In addition to reliable products, L.L. Bean got a boost from the expanding U.S. Postal Service, which started its parcel service in the early 1900s. In 1917, Bean built a factory and shipment center over the town’s post office. With the help of another brother, Guy, who was the local postmaster, he built a system of chutes and elevators that quickly routed order slips and packages. As these deliveries sped across the northeast and throughout the country, the name L.L. Bean became synonymous with outdoor adventure.
Bean also benefited from the growing number of automobile owners, many of whom began driving up to Maine for fishing trips and family outings. They’d make a special stop at the L.L. Bean showroom, positioned next door to the factory, where they’d often find the company’s affable founder eager to outfit them for their trip.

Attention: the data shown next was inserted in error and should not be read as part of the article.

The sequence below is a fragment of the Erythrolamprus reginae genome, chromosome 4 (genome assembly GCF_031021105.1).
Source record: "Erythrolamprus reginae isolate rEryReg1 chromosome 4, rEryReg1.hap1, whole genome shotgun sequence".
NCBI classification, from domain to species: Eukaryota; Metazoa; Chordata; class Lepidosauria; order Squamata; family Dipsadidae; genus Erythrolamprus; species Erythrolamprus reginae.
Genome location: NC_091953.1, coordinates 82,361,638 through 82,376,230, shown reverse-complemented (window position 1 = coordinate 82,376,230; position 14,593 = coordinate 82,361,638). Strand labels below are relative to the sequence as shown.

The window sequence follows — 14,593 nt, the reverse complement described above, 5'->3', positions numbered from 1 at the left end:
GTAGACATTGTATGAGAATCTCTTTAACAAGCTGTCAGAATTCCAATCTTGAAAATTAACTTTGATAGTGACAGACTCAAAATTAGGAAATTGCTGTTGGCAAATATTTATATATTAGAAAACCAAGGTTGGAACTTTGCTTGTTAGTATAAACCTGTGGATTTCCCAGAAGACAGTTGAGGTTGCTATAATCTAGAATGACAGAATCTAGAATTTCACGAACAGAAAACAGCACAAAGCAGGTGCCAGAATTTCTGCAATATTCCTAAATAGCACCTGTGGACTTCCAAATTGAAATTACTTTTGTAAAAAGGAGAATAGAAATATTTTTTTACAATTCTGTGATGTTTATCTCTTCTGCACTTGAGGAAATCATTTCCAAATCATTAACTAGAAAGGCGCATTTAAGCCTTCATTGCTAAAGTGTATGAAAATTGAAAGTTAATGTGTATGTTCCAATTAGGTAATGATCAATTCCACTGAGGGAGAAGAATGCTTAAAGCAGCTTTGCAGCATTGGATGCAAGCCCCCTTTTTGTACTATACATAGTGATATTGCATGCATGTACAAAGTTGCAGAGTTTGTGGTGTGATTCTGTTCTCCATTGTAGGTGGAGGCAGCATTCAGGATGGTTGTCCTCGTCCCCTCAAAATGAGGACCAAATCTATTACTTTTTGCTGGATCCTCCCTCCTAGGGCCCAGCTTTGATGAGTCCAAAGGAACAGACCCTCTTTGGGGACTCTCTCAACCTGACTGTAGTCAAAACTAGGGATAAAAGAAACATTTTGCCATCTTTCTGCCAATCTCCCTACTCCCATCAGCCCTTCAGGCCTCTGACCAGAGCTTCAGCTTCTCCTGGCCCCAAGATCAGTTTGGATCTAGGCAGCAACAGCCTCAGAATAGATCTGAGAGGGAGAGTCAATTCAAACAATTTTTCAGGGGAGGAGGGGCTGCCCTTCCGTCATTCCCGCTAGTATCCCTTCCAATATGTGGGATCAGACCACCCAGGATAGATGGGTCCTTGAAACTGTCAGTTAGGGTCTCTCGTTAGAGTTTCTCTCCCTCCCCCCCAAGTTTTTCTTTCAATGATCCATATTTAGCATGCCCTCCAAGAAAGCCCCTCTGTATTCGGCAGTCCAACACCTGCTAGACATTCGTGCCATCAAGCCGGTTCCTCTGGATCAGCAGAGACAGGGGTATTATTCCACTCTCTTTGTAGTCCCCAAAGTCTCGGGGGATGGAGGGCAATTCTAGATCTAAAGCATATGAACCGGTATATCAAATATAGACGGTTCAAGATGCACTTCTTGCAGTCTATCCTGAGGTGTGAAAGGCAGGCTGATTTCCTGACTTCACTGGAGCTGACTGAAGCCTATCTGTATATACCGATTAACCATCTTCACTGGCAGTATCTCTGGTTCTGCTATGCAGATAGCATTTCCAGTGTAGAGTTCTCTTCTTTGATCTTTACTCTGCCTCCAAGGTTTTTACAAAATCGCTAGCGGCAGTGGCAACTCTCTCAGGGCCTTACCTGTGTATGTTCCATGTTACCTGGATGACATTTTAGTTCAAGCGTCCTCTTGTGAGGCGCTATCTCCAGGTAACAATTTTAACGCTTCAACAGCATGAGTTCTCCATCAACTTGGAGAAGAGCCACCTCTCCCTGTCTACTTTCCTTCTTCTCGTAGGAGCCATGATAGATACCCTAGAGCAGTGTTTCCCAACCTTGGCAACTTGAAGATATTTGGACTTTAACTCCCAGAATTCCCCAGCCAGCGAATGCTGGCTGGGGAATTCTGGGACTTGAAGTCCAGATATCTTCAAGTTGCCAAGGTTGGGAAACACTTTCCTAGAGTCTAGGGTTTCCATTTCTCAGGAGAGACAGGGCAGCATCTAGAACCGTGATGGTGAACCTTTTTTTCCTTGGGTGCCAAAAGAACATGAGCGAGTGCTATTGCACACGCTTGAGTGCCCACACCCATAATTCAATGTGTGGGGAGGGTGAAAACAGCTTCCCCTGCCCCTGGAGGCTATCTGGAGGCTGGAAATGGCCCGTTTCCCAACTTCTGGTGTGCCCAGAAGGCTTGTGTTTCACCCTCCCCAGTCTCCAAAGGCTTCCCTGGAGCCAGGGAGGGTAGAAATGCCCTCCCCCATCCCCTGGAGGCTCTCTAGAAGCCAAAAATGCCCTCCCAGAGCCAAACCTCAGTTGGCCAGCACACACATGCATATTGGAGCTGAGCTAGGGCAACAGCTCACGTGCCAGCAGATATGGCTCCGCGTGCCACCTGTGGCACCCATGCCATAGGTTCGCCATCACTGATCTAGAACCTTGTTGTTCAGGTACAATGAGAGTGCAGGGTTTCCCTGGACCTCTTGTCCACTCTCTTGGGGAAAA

A few key endorsements fueled further growth for the company: The MacMillan Arctic Expedition of 1925 used its boots, and celebrities like Jack Dempsey and Babe Ruth were frequent customers. In time, names like Franklin Roosevelt, John Wayne, and Ernest Hemingway would sing the company’s praises. But it was L.L. Bean the man who figured most prominently into the company’s early success. According to numerous accounts, Bean was a born salesman who excelled at building relationships with his customers. He had his hands in every aspect of the business, too. He tested every product himself, often taking long lunch breaks to hike and fish using the latest gear. He also controlled everything from the company’s merchandising to ordering to the designing and writing of the company’s seasonal catalogs.